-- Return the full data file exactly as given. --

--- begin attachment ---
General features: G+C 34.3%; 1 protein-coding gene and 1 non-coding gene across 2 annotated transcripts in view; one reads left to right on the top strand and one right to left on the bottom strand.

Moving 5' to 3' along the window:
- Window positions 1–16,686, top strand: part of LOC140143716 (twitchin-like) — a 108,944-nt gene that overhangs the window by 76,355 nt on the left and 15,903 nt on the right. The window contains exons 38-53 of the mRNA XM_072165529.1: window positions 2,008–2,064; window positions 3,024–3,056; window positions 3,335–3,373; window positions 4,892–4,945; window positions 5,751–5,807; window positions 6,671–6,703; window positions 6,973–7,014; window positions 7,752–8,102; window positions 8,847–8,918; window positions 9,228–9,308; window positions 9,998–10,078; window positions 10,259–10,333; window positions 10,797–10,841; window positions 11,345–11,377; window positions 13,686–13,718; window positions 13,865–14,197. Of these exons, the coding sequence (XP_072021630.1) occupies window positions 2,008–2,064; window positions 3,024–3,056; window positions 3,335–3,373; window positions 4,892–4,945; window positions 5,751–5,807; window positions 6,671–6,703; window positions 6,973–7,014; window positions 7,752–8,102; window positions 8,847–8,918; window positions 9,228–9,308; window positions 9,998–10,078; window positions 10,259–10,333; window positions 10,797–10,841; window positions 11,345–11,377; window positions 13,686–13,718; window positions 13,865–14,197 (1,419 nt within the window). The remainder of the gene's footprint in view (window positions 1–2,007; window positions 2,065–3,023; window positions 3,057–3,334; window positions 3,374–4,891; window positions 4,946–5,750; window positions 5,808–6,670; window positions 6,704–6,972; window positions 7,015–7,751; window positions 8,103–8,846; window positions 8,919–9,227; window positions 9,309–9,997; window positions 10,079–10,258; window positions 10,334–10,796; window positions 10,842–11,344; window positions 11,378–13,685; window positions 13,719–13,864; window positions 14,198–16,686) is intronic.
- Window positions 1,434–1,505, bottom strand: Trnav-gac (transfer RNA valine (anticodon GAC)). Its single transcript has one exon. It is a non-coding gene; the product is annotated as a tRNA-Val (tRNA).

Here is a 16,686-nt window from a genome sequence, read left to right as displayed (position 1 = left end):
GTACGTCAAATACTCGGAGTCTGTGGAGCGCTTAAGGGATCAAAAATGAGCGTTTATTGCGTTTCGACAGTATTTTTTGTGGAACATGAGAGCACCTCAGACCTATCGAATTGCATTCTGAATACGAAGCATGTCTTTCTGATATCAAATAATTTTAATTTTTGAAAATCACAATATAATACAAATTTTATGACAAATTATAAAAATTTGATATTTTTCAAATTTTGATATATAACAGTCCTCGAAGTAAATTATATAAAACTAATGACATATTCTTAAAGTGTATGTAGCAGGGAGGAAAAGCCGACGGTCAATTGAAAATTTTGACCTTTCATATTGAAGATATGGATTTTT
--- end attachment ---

General features: G+C 34.3%; 1 protein-coding gene and 1 non-coding gene across 2 annotated transcripts in view; one reads left to right on the top strand and one right to left on the bottom strand.

Moving 5' to 3' along the window:
- Window positions 1–16,686, top strand: part of LOC140143716 (twitchin-like) — a 108,944-nt gene that overhangs the window by 76,355 nt on the left and 15,903 nt on the right. The window contains exons 38-53 of the mRNA XM_072165529.1: window positions 2,008–2,064; window positions 3,024–3,056; window positions 3,335–3,373; window positions 4,892–4,945; window positions 5,751–5,807; window positions 6,671–6,703; window positions 6,973–7,014; window positions 7,752–8,102; window positions 8,847–8,918; window positions 9,228–9,308; window positions 9,998–10,078; window positions 10,259–10,333; window positions 10,797–10,841; window positions 11,345–11,377; window positions 13,686–13,718; window positions 13,865–14,197. Of these exons, the coding sequence (XP_072021630.1) occupies window positions 2,008–2,064; window positions 3,024–3,056; window positions 3,335–3,373; window positions 4,892–4,945; window positions 5,751–5,807; window positions 6,671–6,703; window positions 6,973–7,014; window positions 7,752–8,102; window positions 8,847–8,918; window positions 9,228–9,308; window positions 9,998–10,078; window positions 10,259–10,333; window positions 10,797–10,841; window positions 11,345–11,377; window positions 13,686–13,718; window positions 13,865–14,197 (1,419 nt within the window). The remainder of the gene's footprint in view (window positions 1–2,007; window positions 2,065–3,023; window positions 3,057–3,334; window positions 3,374–4,891; window positions 4,946–5,750; window positions 5,808–6,670; window positions 6,704–6,972; window positions 7,015–7,751; window positions 8,103–8,846; window positions 8,919–9,227; window positions 9,309–9,997; window positions 10,079–10,258; window positions 10,334–10,796; window positions 10,842–11,344; window positions 11,378–13,685; window positions 13,719–13,864; window positions 14,198–16,686) is intronic.
- Window positions 1,434–1,505, bottom strand: Trnav-gac (transfer RNA valine (anticodon GAC)). Its single transcript has one exon. It is a non-coding gene; the product is annotated as a tRNA-Val (tRNA).

Here is a 16,686-nt window from a genome sequence, read left to right as displayed (position 1 = left end):
GTACGTCAAATACTCGGAGTCTGTGGAGCGCTTAAGGGATCAAAAATGAGCGTTTATTGCGTTTCGACAGTATTTTTTGTGGAACATGAGAGCACCTCAGACCTATCGAATTGCATTCTGAATACGAAGCATGTCTTTCTGATATCAAATAATTTTAATTTTTGAAAATCACAATATAATACAAATTTTATGACAAATTATAAAAATTTGATATTTTTCAAATTTTGATATATAACAGTCCTCGAAGTAAATTATATAAAACTAATGACATATTCTTAAAGTGTATGTAGCAGGGAGGAAAAGCCGACGGTCAATTGAAAATTTTGACCTTTCATATTGAAGATATGGATTTTT